This penetrating, timely portrait of Robert Mugabe is the psychobiography of a man whose once-brilliant career has ruined Zimbabwe and cast shame on the African continent. Heidi Holland's tireless investigation begins with her having dinner with Mugabe, the freedom fighter, and ends in a searching interview with Zimbabwe's president more than 30 years later. The author charts Mugabe's gradual self-destruction, and uncovers the complicity of some of the most respectable international players in the Zimbabwe tragedy. Probing the mystery of Africa's loyalty to one of its worst dictators, Holland explores the contradictions that cloud the life of the man who had embodied a continent's promise.

Mugabe

Author: Martin Meredith

Publisher: Hachette UK

ISBN: 0786732938

Category: History

Page: 272

View: 3703


Robert Mugabe came to power in Zimbabwe in 1980 after a long civil war in Rhodesia. The white minority government had become an international outcast in refusing to give in to the inevitability of black majority rule. Finally the defiant white prime minister Ian Smith was forced to step down and Mugabe was elected president. Initially he promised reconciliation between white and blacks, encouraged Zimbabwe's economic and social development, and was admired throughout the world as one of the leaders of the emerging nations and as a model for a transition from colonial leadership. But as Martin Meredith shows in this history of Mugabe's rule, Mugabe from the beginning was sacrificing his purported ideals—and Zimbabwe's potential—to the goal of extending and cementing his autocratic leadership. Over time, Mugabe has become ever more dictatorial, and seemingly less and less interested in the welfare of his people, treating Zimbabwe's wealth and resources as spoils of war for his inner circle. In recent years he has unleashed a reign of terror and corruption in his country. Like the Congo, Angola, Rwanda, Sierra Leone and Liberia, Zimbabwe has been on a steady slide to disaster. Now for the first time the whole story is told in detail by an expert. It is a riveting and tragic political story, a morality tale, and an essential text for understanding today's Africa.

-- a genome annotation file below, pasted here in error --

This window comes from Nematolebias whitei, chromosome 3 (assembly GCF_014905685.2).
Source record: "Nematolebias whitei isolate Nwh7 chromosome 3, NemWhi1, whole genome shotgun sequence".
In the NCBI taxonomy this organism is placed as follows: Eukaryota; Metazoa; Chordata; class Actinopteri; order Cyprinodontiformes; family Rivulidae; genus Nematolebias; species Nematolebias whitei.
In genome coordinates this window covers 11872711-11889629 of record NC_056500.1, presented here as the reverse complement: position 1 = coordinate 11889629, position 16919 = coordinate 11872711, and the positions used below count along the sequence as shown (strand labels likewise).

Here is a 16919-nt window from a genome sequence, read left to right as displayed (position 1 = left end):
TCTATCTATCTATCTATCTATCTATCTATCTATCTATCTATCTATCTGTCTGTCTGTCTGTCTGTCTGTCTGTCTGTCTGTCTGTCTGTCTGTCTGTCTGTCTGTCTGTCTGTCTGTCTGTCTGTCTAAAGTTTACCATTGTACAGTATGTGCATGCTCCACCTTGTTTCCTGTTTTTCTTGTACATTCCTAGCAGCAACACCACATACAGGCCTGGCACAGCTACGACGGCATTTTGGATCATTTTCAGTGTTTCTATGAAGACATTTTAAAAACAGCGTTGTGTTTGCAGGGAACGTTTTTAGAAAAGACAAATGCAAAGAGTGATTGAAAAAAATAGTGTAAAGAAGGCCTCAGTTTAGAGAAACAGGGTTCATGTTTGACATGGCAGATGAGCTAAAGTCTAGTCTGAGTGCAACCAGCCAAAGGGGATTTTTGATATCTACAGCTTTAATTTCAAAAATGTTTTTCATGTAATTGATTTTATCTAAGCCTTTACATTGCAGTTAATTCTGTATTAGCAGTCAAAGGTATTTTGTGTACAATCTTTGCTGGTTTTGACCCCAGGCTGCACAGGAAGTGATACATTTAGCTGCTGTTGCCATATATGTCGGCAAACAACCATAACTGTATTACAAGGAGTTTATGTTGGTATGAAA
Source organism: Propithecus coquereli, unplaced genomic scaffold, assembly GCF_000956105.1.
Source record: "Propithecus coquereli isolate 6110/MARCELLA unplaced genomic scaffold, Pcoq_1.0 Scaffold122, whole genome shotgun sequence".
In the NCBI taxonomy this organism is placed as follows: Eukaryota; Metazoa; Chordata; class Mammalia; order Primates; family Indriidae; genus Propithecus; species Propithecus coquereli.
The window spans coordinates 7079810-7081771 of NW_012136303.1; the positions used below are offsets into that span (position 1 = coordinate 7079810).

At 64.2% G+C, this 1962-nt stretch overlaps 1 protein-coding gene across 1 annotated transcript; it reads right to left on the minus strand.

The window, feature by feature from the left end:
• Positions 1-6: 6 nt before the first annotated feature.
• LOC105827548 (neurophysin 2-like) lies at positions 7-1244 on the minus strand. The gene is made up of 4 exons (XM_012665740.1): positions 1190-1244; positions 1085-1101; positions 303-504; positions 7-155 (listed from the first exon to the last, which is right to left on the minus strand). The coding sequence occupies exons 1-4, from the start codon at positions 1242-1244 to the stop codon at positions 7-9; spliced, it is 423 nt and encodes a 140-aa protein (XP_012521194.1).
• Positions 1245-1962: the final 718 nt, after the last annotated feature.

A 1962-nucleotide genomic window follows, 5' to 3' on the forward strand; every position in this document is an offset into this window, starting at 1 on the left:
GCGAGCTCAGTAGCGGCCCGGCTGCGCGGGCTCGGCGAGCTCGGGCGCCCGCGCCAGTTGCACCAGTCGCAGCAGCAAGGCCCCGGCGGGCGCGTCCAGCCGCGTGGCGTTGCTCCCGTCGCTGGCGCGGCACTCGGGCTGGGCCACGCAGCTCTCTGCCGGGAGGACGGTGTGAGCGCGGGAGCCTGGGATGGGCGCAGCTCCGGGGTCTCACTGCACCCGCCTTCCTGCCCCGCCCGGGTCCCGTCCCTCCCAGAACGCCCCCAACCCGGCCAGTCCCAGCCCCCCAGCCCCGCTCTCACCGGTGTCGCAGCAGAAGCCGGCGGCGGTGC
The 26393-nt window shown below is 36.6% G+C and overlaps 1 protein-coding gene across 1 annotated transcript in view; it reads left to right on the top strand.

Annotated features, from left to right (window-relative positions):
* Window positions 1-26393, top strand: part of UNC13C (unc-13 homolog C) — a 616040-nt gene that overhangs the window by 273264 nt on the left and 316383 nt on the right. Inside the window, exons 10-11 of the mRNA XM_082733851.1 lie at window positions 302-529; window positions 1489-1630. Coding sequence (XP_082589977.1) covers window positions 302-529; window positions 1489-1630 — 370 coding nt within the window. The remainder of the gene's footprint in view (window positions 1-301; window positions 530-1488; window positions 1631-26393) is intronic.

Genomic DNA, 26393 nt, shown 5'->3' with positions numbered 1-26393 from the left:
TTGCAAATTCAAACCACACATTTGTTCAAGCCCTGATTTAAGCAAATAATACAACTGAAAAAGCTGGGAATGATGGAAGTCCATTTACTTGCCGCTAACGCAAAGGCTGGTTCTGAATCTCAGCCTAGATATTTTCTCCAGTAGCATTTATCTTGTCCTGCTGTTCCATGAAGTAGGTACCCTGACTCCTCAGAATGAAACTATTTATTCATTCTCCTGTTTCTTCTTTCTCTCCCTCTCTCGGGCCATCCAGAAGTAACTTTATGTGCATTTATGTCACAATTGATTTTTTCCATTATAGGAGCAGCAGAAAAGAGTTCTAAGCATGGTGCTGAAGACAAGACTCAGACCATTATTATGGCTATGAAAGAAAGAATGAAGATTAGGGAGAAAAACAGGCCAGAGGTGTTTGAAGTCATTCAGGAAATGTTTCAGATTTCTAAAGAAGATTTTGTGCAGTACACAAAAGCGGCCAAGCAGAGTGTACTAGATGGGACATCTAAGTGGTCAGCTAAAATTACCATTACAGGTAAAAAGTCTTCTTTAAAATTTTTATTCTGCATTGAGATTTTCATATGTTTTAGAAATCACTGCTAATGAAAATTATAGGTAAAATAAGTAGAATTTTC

The Legacy of Robert Mugabe and the Zimbabwe African National Union-Patriotic Front - A One-Party State facilitating Dictatorship and Disregard for Human Rights

Author: Dr. Mark O'Doherty

Publisher: Lulu.com

ISBN: 136577368X

Category: Law

Page: 144

View: 1267


The UN has warned that Zimbabwe is facing its worst hunger crisis in a decade with half of the population - 7.7 million people - being food insecure; due to an economic meltdown and unprecendented malnutrition; according to the WFP. Also, widespread corruption has contributed to a rise in sexual bribery in Zimbabwe; with an unprecedented number of women reporting being forced to exchange sex for employment or business favours. More than 57% of women surveyed by 'Transparency International Zimbabwe' (TIZ), said they had been forced to offer sexual favours in exchange for jobs, medical care and even when seeking placements at schools for their children. The report, entitled Gender and Corruption, found women were increasingly vulnerable to sexual abuse amid the deteriorating Zimbabwean economy. Hence it is very important that economic stability, rule-of-law and human rights are restored in Zimbabwe - with the assistance of the international community - so that peace and prosperity can be manifested in Zimbabwe.

The End of an Era? Robert Mugabe and a Conflicting Legacy

Author: Mawere Munyaradzi,Ngonidzashe Marongwe,Fidelis Peter Thomas Duri

Publisher: African Books Collective

ISBN: 9956550043

Category: History

Page: 572

View: 5890